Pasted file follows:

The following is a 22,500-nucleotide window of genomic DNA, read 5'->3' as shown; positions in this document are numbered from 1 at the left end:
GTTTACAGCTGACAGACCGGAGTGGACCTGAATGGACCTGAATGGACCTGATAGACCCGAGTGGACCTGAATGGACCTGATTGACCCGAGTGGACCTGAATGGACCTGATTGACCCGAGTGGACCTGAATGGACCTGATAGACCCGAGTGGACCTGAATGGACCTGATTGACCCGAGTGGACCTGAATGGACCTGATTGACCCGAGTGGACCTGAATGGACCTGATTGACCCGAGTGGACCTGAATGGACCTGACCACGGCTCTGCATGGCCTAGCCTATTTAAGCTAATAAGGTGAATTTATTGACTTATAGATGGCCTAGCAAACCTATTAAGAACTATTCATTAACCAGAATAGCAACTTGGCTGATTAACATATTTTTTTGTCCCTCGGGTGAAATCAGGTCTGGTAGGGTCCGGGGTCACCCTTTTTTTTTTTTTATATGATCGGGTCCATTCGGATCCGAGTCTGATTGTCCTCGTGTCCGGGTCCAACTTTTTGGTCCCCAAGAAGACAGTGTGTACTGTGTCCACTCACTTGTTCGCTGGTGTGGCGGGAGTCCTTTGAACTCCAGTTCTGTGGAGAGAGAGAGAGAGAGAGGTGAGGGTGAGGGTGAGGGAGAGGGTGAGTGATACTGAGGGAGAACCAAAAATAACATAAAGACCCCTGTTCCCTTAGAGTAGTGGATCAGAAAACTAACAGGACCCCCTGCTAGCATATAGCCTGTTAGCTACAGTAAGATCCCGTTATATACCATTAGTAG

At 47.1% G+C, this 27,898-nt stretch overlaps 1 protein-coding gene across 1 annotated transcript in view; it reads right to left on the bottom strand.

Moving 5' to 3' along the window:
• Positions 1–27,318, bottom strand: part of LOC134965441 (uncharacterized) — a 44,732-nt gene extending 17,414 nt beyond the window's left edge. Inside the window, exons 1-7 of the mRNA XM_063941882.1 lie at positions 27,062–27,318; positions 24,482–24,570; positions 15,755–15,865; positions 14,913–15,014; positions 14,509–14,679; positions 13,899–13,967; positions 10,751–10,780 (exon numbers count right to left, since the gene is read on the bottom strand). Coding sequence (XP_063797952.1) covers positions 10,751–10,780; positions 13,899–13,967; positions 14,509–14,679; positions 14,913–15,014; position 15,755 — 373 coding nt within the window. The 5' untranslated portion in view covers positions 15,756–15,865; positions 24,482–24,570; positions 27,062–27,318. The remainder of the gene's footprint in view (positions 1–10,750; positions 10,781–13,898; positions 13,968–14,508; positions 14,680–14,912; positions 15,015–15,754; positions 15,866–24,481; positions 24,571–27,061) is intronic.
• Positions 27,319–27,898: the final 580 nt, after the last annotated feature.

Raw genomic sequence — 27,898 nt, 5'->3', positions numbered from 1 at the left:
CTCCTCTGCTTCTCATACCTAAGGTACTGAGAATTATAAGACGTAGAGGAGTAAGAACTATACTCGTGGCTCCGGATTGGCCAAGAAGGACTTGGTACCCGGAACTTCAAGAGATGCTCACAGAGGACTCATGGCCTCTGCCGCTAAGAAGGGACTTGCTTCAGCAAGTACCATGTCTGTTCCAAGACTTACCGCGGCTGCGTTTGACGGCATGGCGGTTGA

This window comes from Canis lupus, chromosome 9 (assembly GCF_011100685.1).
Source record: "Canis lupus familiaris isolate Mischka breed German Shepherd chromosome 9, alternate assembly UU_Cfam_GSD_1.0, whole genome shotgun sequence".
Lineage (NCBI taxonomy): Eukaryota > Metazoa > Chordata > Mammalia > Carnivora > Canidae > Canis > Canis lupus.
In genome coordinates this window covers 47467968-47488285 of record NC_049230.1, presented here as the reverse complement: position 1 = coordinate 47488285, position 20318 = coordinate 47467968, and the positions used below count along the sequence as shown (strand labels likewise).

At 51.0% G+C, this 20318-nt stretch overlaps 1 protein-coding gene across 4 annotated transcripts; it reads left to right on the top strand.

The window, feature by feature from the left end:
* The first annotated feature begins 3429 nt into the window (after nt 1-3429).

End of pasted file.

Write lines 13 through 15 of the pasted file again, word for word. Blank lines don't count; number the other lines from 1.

At 51.0% G+C, this 20318-nt stretch overlaps 1 protein-coding gene across 4 annotated transcripts; it reads left to right on the top strand.

The window, feature by feature from the left end:
* The first annotated feature begins 3429 nt into the window (after nt 1-3429).